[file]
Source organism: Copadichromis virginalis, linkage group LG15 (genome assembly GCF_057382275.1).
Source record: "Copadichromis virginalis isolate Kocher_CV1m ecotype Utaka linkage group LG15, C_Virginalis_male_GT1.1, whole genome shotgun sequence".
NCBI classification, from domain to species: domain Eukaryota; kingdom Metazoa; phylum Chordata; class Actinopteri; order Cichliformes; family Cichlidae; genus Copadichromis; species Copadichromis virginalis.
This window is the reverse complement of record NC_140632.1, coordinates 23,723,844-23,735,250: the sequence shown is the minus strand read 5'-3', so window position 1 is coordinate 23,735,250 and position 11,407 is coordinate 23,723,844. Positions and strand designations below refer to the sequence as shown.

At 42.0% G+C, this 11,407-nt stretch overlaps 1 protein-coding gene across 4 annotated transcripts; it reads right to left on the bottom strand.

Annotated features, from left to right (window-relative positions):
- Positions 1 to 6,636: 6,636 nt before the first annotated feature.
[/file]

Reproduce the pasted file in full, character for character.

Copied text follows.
Source organism: Copadichromis virginalis, linkage group LG15 (genome assembly GCF_057382275.1).
Source record: "Copadichromis virginalis isolate Kocher_CV1m ecotype Utaka linkage group LG15, C_Virginalis_male_GT1.1, whole genome shotgun sequence".
NCBI classification, from domain to species: domain Eukaryota; kingdom Metazoa; phylum Chordata; class Actinopteri; order Cichliformes; family Cichlidae; genus Copadichromis; species Copadichromis virginalis.
This window is the reverse complement of record NC_140632.1, coordinates 23,723,844-23,735,250: the sequence shown is the minus strand read 5'-3', so window position 1 is coordinate 23,735,250 and position 11,407 is coordinate 23,723,844. Positions and strand designations below refer to the sequence as shown.

At 42.0% G+C, this 11,407-nt stretch overlaps 1 protein-coding gene across 4 annotated transcripts; it reads right to left on the bottom strand.

Annotated features, from left to right (window-relative positions):
- Positions 1 to 6,636: 6,636 nt before the first annotated feature.